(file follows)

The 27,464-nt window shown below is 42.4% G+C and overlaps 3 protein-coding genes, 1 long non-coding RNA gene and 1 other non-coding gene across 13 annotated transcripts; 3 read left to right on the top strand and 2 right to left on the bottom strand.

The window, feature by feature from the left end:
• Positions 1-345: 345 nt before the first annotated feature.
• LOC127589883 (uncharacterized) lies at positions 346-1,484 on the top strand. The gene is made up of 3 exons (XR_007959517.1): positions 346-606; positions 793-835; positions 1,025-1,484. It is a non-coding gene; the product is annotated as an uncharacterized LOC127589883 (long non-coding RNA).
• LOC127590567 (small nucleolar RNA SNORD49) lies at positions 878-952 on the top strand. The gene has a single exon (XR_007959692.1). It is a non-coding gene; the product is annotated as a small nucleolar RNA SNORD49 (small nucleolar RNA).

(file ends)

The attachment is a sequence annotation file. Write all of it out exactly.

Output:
The 27,464-nt window shown below is 42.4% G+C and overlaps 3 protein-coding genes, 1 long non-coding RNA gene and 1 other non-coding gene across 13 annotated transcripts; 3 read left to right on the top strand and 2 right to left on the bottom strand.

The window, feature by feature from the left end:
• Positions 1-345: 345 nt before the first annotated feature.
• LOC127589883 (uncharacterized) lies at positions 346-1,484 on the top strand. The gene is made up of 3 exons (XR_007959517.1): positions 346-606; positions 793-835; positions 1,025-1,484. It is a non-coding gene; the product is annotated as an uncharacterized LOC127589883 (long non-coding RNA).
• LOC127590567 (small nucleolar RNA SNORD49) lies at positions 878-952 on the top strand. The gene has a single exon (XR_007959692.1). It is a non-coding gene; the product is annotated as a small nucleolar RNA SNORD49 (small nucleolar RNA).